#Marriott #hacking

    https://static01.nyt.com/images/2018/12/12/business/DC-USCHINA-2/DC-USCHINA-2-facebookJumbo.jpg

    https://seenthis.net/messages/743480 via etraces


  • Opinion | Anti-Zionism Isn’t the Same as Anti-Semitism - The New York Times
    https://www.nytimes.com/2018/12/07/opinion/rashida-tlaib-israel-antisemitism.html
    https://static01.nyt.com/images/2018/12/06/opinion/06goldbergWeb/06goldbergWeb-facebookJumbo.jpg

    A consensus set in “that Jewish identity can be reduced to Israelism,” Eliyahu Stern, an associate professor of modern Jewish history at Yale, told me. “That’s something that takes place over the second half of the 20th century in America.”

    The centrality of Israel to American Jewish identity has at times put liberal American Jews in an awkward position, defending multiethnic pluralism here, where they’re in the minority, while treating it as unspeakable in Israel, where Jews are the majority.

    #sionisme #Israel #anti-sémitisme #progressisme

    https://seenthis.net/messages/742358 via Kassem


  • Because insects are legion, inconspicuous and hard to meaningfully track, the fear that there might be far fewer than before was more felt than documented. People noticed it by canals or in backyards or under streetlights at night — familiar places that had become unfamiliarly empty. The feeling was so common that entomologists developed a shorthand for it, named for the way many people first began to notice that they weren’t seeing as many bugs. They called it the windshield phenomenon.

    #pare-brise #insectes #entomologie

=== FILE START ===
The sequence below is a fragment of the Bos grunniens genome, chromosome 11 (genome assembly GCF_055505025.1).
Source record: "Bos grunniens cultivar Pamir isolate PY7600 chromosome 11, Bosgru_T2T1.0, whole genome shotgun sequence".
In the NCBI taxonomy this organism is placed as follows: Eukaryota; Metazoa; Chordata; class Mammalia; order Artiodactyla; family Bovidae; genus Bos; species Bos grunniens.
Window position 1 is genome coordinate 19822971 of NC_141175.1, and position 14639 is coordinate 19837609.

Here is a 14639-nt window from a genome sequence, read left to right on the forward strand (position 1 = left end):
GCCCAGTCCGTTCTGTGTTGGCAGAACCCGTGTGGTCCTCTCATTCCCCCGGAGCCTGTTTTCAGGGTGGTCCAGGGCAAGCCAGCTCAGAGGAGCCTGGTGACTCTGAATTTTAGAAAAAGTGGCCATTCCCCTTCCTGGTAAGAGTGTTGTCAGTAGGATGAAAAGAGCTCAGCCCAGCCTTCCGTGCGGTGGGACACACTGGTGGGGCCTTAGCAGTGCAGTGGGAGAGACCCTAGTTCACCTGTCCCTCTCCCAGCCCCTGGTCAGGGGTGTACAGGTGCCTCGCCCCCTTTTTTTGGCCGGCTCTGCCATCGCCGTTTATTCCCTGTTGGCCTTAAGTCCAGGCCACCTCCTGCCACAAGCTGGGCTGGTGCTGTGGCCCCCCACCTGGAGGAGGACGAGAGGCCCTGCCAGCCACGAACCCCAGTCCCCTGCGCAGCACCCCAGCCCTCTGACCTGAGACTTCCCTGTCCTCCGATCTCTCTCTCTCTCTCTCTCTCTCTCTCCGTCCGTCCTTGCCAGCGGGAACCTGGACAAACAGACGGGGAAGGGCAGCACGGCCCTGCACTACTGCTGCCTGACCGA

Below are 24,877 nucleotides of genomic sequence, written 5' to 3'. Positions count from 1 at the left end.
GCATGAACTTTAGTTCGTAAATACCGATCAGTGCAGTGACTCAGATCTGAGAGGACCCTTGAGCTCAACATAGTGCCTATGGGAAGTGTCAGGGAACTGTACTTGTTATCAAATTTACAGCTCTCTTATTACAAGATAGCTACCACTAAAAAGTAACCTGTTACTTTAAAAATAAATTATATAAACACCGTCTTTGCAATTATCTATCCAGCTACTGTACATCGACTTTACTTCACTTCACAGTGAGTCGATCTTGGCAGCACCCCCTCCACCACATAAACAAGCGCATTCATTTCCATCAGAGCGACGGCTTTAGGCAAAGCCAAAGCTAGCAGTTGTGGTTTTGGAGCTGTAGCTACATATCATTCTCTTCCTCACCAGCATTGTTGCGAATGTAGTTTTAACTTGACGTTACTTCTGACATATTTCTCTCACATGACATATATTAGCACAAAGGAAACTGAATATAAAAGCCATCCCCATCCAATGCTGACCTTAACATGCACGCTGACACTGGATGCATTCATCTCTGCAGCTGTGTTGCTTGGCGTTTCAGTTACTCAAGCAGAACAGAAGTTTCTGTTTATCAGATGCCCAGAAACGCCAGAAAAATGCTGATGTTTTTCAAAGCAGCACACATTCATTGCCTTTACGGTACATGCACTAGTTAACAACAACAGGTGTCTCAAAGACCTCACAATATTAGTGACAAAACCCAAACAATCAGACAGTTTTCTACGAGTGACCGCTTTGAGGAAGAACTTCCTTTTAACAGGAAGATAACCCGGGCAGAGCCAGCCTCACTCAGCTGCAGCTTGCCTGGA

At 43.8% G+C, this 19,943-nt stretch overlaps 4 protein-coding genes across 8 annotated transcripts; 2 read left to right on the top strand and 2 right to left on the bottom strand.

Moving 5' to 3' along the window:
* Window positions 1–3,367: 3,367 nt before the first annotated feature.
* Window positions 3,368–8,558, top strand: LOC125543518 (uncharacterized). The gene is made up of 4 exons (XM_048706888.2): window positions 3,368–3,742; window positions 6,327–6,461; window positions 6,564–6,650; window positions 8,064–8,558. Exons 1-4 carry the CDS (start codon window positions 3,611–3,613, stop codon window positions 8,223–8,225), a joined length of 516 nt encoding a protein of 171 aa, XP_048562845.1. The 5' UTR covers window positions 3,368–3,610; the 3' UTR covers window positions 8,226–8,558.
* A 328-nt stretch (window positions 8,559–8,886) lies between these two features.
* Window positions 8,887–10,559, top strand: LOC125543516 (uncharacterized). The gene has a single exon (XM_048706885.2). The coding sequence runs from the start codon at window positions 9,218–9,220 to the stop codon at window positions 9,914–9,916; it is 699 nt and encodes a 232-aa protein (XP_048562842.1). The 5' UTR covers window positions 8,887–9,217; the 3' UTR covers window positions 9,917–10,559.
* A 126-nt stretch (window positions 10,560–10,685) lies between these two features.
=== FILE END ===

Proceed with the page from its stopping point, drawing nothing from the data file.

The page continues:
https://static01.nyt.com/images/2018/11/30/magazine/30a3conversation/02mag-insects-image1-superJumbo-v3.jpg?quality=90&auto=webp
    https://www.nytimes.com/2018/11/27/magazine/insect-apocalypse.html

    https://seenthis.net/messages/740803 via aude_v


  • Are Jared and Ivanka Good for the Jews? - The New York Times

    Jewish communities stand more divided than ever on whether to embrace or denounce Jared Kushner and Ivanka Trump.

    By Amy Chozick and Hannah Seligson
    Nov. 17, 2018

    https://www.nytimes.com/2018/11/17/style/ivanka-trump-jared-kushner.html

    On election night in Beverly Hills, Jason Blum, the hot shot horror-movie producer, was accepting an award at the Israel Film Festival. The polls in a string of midterm contests were closing, and Mr. Blum, a vocal critic of President Trump, was talking about how much was at stake.

    “The past two years have been hard for all of us who cherish the freedoms we enjoy as citizens of this country,” Mr. Blum said.

    That’s when the crowd of mostly Jewish producers and power brokers started to chant, “We like Trump!” An Israeli man stepped onto the stage to try to pull Mr. Blum away from the microphone as the crowd at the Saban Theater Steve Tisch Cinema Center cheered.

    “As you can see from this auditorium, it’s the end of civil discourse,” Mr. Blum said, as security rushed the stage to help him. “Thanks to our president, anti-Semitism is on the rise.”
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    In the weeks after a gunman killed 11 people at the Tree of Life Synagogue in Pittsburgh, in one of the most horrific acts of anti-Semitism in years, debates about the president’s role in stoking extremism have roiled American Jews — and forced an uncomfortable reckoning between Mr. Trump’s rhetoric and his daughter and son-in-law’s Jewish faith.
    Rabbi Jeffrey Myers greets Mr. Kushner and Ms. Trump near the Tree of Life Synagogue in Pittsburgh.
    Credit
    Doug Mills/The New York Times

    Image